"Presence," is a website presentation of my recent solo exhibit of selected Black & White photographs f spanning the 1970s to the present at the Scarsdale Library.
Photography provides a means of capturing the grace of the natural physical world and presenting my interpretation in tangible form to the viewer. The photograph invites the viewer "to step into" and experience the image.
I named the exhibit "Presence" with regard to the two seemingly divergent meanings of the word and their relevance to artistic photography:
First: A physical presence
- that of the subject and photographer and then, a visual presence - of the viewer.
Second and of equal importance:
- "Presence" as something not seen, I.e. Non-physical.
For me making a photograph often takes place on more than one level. Subjects, whether animate or inanimate, landscapes or detailed close-ups, may inherently be beautiful and photogenic. However, a subject, alone or in context of its environment, may convey more than a purely physical presence. That "other presence" might be described, for example, as mood, spirit or symbol - something that stirs emotion..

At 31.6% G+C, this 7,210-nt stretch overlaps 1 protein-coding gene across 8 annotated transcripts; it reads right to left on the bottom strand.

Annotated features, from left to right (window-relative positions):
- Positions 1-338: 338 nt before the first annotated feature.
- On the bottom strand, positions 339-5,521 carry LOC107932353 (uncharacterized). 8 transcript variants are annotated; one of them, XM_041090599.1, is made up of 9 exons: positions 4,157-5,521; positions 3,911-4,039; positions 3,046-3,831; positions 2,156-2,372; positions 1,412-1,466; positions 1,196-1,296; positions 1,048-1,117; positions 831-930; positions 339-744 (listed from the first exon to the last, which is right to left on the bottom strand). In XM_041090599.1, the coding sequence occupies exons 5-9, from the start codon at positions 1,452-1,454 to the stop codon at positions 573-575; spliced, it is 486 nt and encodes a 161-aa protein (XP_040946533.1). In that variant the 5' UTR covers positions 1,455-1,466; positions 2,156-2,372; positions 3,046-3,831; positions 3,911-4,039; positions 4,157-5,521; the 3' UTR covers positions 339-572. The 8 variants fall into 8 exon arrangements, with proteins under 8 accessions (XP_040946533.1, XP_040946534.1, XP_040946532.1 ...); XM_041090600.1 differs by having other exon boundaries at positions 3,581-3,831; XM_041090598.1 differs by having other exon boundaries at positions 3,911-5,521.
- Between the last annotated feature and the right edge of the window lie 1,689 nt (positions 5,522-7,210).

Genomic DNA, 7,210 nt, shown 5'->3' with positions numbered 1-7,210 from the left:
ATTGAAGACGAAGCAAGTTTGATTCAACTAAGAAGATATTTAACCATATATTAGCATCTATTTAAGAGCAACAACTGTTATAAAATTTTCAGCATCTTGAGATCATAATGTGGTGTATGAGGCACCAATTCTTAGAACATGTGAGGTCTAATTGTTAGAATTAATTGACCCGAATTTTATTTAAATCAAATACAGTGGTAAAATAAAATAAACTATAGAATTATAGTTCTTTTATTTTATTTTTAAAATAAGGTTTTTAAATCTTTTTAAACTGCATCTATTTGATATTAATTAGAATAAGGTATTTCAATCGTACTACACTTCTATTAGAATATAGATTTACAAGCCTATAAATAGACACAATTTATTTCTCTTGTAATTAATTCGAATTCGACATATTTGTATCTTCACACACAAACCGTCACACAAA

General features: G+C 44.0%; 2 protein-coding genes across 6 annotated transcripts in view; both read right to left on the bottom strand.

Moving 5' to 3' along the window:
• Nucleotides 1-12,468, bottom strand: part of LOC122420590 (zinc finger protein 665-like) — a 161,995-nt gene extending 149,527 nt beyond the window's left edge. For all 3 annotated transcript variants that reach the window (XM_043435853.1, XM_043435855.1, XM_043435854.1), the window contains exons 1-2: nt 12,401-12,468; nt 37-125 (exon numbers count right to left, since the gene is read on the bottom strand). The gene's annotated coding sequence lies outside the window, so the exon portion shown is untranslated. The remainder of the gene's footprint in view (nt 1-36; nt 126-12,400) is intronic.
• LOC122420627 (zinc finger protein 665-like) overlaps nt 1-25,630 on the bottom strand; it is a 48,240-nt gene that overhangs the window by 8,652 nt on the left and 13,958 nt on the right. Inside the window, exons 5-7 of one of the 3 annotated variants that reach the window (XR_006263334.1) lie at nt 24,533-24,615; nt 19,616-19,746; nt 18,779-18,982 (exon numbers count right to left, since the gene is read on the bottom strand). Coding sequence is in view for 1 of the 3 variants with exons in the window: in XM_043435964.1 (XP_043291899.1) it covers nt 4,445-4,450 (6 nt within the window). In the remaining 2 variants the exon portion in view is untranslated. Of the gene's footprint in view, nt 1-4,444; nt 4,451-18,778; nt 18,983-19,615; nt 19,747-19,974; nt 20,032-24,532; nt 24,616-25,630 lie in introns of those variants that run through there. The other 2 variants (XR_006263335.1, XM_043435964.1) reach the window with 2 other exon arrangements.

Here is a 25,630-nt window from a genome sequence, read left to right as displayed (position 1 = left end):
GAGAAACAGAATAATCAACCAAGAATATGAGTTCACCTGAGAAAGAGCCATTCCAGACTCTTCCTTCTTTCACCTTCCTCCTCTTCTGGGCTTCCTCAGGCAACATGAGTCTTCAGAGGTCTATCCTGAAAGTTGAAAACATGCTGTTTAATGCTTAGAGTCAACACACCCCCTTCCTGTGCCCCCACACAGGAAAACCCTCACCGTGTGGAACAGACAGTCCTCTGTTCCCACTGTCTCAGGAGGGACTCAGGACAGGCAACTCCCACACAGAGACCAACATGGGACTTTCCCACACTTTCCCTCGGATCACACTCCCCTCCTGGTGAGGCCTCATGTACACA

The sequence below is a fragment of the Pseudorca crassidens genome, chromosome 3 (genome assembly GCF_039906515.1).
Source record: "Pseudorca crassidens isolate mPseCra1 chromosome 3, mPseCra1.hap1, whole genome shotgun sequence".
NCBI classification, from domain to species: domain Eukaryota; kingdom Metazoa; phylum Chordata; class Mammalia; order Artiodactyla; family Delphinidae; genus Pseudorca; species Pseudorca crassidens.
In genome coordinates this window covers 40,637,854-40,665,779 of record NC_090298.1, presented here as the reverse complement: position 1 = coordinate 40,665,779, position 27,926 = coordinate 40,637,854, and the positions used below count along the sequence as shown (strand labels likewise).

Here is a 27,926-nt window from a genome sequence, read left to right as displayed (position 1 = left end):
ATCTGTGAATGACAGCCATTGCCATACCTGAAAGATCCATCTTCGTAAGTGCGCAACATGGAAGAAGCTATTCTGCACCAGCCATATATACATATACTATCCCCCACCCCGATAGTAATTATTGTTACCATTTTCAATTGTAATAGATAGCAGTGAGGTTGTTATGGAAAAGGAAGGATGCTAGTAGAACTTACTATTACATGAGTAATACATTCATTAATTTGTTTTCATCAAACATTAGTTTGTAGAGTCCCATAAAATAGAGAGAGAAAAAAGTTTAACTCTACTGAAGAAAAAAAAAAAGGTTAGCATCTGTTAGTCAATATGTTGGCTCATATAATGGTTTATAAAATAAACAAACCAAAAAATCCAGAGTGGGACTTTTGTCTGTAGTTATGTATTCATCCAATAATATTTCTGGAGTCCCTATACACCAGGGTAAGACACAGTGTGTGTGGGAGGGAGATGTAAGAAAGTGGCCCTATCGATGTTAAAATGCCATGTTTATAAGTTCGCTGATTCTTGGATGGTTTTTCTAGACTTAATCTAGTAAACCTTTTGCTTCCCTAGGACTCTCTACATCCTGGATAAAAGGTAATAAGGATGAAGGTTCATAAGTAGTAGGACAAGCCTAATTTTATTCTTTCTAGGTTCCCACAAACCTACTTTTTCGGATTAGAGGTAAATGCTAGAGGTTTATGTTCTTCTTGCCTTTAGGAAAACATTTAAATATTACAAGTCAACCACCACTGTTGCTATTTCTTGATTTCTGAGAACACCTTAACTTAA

To illustrate, when photographing a water tower and abandoned building on a rainy and overcast day, I sensed a strong feeling of loneliness and darkness. That un-seen presence or mood made a vivid impression upon me and ultimately influenced how I saw the overall scene.
As an artist, the depth of my response to the subject and recognition of a layered "presence" enhances my ability to interpret the image. As a result, my interpretation determines how I ultimately print and present the final image for others to see. In other words, the image I present to the viewer imparts my personal interpretation of the subject.
In selecting photographs for my exhibit, I searched thru images to find those which, at the time I made the photograph, evoked a strong connection and meaningful emotional response.
The process of making these photographs and grouping them for the exhibit brought great satisfaction. I hope you, the viewer, will find that some images call to you. Enjoy the photographs not only for the subject, but also for whatever feeling they may impart or bring forth for you.